The Glastonbury Festival's move into the mainstream has continued after the BBC announced blanket coverage of this year's event including slots on Songs Of Praise and The One Show.
Michael Eavis, who founded the event which was once associated with hippies and hedonism, will be interviewed on the long-running religious affairs show about his Methodist faith.
More than 120 performances from this year's festival will be broadcast on TV, radio and online with acts shown in live streams from six different stages and performances available on catch-up.
The BBC's controller of popular music, Bob Shennan, said he expected to see an audience of more than 20 million tune in at some point over the weekend of the festival at the end of June.
He said the BBC would take 296 staff to work on the event, up from the 263 that worked at the 2011 festival which was covered in much less detail.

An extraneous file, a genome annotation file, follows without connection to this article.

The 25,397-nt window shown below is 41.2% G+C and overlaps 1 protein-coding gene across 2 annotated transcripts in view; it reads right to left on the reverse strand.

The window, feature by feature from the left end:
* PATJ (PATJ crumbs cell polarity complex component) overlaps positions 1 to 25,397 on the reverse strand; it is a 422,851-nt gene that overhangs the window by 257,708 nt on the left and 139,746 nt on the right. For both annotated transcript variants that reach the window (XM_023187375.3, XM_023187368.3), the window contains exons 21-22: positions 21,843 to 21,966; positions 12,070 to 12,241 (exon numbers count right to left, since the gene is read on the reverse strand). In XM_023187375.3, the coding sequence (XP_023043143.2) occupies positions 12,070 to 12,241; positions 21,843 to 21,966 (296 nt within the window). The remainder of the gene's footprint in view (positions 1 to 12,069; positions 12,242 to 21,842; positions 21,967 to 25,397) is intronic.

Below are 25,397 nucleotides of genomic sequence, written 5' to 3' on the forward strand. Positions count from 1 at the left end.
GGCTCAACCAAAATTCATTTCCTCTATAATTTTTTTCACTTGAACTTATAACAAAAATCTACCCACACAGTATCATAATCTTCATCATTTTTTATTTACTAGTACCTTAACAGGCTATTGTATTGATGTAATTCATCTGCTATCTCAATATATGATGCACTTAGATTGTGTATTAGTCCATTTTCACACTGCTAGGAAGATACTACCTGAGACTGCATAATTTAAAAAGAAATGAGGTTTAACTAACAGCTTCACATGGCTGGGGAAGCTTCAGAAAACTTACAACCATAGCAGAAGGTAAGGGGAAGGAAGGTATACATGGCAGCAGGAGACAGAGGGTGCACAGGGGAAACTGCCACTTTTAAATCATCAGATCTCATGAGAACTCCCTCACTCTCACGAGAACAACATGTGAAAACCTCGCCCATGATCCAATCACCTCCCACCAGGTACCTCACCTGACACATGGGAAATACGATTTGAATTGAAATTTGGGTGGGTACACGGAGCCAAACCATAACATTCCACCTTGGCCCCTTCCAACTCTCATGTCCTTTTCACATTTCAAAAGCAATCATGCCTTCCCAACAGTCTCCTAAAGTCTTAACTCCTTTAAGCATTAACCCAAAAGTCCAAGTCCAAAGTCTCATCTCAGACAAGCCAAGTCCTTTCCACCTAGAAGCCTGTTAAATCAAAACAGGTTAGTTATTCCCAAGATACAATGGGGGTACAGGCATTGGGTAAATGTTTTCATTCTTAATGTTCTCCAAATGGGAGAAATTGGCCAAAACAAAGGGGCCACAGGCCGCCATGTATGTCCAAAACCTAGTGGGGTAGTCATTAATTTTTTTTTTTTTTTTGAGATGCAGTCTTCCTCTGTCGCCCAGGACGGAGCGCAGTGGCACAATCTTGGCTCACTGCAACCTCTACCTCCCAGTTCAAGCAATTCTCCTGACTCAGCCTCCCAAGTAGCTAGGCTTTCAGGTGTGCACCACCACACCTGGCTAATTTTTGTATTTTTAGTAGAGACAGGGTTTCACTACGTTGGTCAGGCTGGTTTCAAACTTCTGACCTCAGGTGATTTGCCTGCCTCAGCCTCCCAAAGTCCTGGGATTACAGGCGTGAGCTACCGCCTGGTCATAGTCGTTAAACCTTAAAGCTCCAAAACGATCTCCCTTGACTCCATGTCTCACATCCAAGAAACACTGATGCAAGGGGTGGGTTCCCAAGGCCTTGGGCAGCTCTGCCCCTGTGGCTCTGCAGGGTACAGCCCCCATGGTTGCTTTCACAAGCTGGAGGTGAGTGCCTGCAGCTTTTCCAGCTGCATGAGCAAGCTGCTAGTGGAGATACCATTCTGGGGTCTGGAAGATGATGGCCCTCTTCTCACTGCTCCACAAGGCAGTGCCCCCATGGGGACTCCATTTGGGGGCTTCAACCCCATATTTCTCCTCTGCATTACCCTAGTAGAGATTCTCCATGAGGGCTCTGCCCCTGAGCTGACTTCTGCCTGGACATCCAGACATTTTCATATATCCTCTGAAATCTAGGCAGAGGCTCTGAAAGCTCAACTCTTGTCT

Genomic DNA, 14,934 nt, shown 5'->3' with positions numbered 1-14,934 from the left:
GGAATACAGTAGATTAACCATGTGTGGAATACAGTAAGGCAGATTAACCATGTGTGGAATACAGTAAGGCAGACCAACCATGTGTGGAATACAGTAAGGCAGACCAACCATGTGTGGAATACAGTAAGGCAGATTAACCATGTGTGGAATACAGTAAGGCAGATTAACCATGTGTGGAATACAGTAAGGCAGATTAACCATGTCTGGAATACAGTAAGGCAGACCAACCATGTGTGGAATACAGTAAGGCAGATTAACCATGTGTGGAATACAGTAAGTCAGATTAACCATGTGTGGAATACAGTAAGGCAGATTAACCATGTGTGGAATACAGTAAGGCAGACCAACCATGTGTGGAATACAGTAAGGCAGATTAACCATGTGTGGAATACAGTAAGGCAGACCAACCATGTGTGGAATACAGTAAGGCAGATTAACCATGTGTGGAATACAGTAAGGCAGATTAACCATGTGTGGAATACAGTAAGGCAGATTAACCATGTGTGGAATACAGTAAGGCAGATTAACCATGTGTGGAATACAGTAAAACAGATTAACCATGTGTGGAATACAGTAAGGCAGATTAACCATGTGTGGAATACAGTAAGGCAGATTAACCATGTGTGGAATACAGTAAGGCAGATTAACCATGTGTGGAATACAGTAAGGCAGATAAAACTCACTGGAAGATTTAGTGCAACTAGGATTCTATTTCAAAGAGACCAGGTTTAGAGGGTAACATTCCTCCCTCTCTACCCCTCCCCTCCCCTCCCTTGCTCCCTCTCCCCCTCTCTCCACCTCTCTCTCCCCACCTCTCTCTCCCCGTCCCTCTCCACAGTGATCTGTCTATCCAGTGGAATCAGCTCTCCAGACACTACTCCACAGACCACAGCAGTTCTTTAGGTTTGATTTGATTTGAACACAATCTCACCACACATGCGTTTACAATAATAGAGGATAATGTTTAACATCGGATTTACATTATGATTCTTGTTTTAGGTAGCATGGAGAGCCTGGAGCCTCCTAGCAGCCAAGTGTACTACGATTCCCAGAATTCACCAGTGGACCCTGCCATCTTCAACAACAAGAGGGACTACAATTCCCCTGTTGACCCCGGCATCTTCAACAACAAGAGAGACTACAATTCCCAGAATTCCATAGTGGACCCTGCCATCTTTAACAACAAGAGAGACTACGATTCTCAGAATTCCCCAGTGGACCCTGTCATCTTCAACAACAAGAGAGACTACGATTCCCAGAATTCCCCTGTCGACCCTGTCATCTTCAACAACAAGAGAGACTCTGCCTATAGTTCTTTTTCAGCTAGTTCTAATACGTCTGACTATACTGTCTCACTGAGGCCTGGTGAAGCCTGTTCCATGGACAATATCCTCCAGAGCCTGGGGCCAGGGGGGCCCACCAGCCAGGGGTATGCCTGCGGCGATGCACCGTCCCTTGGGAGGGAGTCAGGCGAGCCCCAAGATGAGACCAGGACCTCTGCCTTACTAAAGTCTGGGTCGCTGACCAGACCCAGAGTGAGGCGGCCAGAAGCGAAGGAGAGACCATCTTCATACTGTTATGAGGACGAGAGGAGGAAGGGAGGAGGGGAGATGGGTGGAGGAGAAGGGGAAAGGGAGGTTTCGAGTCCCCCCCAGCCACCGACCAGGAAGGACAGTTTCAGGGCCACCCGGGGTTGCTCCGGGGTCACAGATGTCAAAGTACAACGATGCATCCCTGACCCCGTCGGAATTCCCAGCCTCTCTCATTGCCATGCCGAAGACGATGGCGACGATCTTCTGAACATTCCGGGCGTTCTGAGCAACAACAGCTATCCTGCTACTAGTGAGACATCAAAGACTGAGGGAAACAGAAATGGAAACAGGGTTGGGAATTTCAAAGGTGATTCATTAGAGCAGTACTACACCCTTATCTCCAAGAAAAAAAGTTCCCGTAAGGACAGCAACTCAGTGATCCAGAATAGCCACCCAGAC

He said: "There will be more people required on site, but there will be no more people than is absolutely necessary to do what is a phenomenally difficult job."
He added: "Glastonbury is one of the greatest pop music events in the world and we want to make this year's coverage the next best thing for everyone who can't make it in person to Worthy Farm. We aim to broadcast more of the festival than ever before, and reinvent music coverage as only the BBC can for music fans at home and on the move."
Archive performances from previous festivals will be shown on BBC Four.
Michael said: "The BBC have stuck with us through thick and thin since 1997 and they've earned their stripes the hard way. It's been quite a journey since '97 and to have a complete record of what we've been up to over the years is music history gold dust."
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